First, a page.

More small businesses are starting out global

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More small businesses are starting out global


Clockwise from top left: A weighing machine by Korean manufacturer InBody; CrucialTec’s biometric track pad supplied to smartphone makers including Huawei, Xiaomi and Nexus; and cosmetics from Dr. Jart+. [EACH COMPANY]

Dr. Jart+ is known worldwide for its cosmetics products packaged in containers that look more like medicine than makeup.

The brand’s history dates back to 2005, relatively young compared to other Korean cosmetics giants, but it has since entered over 30 markets and can be found in retail chains like Sephora and Douglas. The products have been featured in Vogue and InStyle, and in 2015, it became the first Korean cosmetics brand to receive equity investment from Estee Lauder.

Aiming for global markets from the beginning and investing aggressively in research and development are key to the overseas success of small and medium-sized enterprises like Dr. Jart+, according to a report released Monday by the Korea International Trade Association. The local trade organization analyzed 232 successful SMEs selected by the Small and Medium Business Administration and the Ministry of Trade, Industry and Energy as strong exporters. Each company reaped overseas sales of an average $63.3 million last year, according to the association. During the last five years, their exports grew an average 9 percent annually.

According to the analysis, the biggest booster for SMEs going abroad was tackling foreign markets from its early stage of business just as Dr. Jart+ had. “While the globalization of local companies used to be based off a strong domestic business, born-global companies tackle markets at home and abroad at the same time,” the report said.

Among the 232 small businesses in the study, 95 were found to have started exporting within three years after foundation. As these companies focused on foreign markets from the beginning, their first exports took only about 1.4 years on average, essentially starting exports as soon as they began business. These companies also reached $1 million in overseas sales in an average of 5.6 years.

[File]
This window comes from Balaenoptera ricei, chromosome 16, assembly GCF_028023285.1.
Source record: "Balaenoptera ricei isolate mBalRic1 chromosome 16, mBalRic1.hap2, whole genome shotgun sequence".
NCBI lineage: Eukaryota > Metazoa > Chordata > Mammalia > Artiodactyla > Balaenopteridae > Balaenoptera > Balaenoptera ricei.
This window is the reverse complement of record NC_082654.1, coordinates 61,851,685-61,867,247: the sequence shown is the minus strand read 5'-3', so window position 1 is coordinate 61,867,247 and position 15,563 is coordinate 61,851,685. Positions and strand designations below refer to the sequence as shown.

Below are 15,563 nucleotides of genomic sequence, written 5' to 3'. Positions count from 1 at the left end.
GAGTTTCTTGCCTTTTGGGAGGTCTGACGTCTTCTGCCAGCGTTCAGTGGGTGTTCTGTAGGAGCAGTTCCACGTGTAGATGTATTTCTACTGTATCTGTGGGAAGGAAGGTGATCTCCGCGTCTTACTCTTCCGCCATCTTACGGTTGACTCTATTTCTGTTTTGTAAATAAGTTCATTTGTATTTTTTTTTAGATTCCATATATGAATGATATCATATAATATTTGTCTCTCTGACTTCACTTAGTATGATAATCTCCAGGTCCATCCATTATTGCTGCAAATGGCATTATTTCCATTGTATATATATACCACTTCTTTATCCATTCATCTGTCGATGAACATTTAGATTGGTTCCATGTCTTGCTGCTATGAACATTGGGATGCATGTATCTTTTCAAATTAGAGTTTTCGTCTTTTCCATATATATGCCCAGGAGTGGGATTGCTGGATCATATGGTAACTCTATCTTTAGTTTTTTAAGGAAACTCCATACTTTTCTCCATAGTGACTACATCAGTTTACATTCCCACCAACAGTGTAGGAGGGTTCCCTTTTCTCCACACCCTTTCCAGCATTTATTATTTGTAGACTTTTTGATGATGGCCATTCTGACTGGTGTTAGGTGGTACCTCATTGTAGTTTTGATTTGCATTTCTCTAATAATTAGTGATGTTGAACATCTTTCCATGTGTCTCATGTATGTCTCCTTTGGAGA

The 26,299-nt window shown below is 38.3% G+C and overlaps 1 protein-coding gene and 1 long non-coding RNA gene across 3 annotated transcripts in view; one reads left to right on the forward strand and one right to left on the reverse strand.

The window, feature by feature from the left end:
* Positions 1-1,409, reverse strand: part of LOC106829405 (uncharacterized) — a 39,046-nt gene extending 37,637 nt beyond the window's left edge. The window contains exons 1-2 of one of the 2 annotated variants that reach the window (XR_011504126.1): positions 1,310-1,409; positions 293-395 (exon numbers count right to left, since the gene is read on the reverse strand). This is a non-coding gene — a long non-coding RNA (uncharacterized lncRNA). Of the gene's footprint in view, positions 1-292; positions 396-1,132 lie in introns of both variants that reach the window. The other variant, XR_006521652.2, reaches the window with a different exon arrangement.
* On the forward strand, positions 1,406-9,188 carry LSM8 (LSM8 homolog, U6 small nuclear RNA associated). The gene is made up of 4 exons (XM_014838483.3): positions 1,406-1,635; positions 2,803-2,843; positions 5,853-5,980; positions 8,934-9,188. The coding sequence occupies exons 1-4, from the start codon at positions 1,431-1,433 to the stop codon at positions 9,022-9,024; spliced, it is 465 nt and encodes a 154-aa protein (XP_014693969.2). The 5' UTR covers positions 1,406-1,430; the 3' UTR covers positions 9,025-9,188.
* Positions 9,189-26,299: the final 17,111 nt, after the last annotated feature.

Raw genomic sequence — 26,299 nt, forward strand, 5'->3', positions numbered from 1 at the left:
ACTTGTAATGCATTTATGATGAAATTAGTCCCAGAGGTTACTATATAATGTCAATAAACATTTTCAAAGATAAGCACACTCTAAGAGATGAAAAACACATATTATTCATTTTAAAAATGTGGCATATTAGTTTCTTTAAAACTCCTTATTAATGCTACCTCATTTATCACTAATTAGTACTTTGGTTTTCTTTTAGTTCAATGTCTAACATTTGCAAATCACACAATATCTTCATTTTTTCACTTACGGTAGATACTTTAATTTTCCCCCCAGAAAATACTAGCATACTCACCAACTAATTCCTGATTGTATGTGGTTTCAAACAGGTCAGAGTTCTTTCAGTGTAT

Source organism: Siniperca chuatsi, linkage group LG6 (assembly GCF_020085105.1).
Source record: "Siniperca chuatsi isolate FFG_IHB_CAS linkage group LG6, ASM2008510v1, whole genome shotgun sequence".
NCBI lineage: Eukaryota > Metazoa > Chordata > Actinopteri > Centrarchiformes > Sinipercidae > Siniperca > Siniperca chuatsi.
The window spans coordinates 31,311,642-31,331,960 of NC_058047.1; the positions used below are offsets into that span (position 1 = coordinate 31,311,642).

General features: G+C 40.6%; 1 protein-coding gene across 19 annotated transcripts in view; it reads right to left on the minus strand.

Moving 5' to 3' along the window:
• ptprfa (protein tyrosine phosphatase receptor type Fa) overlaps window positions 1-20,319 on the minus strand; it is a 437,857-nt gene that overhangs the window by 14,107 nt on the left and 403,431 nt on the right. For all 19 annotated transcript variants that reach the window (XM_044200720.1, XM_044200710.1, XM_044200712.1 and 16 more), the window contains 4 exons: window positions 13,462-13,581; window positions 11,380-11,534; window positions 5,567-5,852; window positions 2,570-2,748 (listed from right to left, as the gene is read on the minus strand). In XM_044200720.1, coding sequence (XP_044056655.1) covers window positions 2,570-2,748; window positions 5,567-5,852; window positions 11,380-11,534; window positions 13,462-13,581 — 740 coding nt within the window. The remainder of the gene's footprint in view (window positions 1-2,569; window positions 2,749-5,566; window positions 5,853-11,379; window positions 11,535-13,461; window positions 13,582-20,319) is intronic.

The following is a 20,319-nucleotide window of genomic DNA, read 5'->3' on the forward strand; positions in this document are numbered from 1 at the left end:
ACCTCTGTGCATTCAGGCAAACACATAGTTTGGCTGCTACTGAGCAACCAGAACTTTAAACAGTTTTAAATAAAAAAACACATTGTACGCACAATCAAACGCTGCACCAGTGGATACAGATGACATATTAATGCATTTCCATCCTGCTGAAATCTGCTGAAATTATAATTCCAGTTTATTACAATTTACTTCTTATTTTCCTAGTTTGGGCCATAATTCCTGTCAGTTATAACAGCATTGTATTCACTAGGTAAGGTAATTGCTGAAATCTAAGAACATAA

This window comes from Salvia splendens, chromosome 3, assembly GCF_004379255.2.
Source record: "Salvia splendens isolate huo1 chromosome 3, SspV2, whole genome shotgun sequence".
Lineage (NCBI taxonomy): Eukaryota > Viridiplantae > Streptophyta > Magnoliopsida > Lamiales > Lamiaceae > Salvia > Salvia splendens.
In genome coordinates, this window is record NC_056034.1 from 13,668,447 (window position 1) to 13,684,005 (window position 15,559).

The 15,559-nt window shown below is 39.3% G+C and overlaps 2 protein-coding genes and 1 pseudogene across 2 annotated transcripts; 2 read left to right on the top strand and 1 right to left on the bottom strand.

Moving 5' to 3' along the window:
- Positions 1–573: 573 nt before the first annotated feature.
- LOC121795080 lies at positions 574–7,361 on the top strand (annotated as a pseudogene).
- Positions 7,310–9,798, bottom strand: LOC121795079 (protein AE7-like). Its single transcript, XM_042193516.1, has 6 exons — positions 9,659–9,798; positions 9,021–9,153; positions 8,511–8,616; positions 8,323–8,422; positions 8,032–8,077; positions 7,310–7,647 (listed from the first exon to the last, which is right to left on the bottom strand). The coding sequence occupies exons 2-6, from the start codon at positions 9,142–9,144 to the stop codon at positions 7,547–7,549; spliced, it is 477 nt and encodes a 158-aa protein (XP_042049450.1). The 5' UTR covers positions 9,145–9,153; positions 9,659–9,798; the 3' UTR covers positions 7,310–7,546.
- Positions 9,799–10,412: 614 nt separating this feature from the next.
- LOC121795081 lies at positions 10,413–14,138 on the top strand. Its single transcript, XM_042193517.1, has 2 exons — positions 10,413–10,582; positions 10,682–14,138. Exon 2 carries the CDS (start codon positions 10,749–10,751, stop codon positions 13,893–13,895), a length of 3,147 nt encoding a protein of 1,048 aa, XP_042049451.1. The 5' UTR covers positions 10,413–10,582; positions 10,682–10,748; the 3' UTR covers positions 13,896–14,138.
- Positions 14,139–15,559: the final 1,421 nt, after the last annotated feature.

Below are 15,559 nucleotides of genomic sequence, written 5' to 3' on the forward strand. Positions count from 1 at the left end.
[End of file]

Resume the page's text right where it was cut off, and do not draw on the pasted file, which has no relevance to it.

Another key booster to successful globalization, the report said, is aggressive investment in R&D to be the “first movers” in the industry. On average, the 232 companies spent 2.7 percent of revenue on R&D. Among them, 62 companies spent over 4 percent on R&D.

Based on such heavy spending, these 62 companies developed “world’s first” technologies and products in their respective markets. Koh Young Technology developed the first three-dimensional automated optical inspection machine used to check parts assembly during manufacturing and started a trend away from two-dimensional machines.

Another local IT equipment company, CrucialTec, developed the first optical trackpad in 2006. Though it may seem passe now, the company foresaw a trend before the emergence of smartphones in applying computing capabilities on the phone and developed a pad that allows a user to move a cursor with the finger on a mobile phone screen.

“KITA’s research shows 73 percent of Korean exporters are seeing their products in the decline phase, past the growth and maturing phase,” said Cho Bit-na, a research fellow at the Institute for International Trade under the Korea International Trade Association. “This means it is pressing for our country to find a new growth engine for exports.”

Cho added that since technologies like online shopping sites have enabled easier entry into foreign markets, more small exporters are tackling foreign markets from their foundation.

“Our exports need to pull away from depending on conglomerates and focusing only on a number of products,” Cho said.

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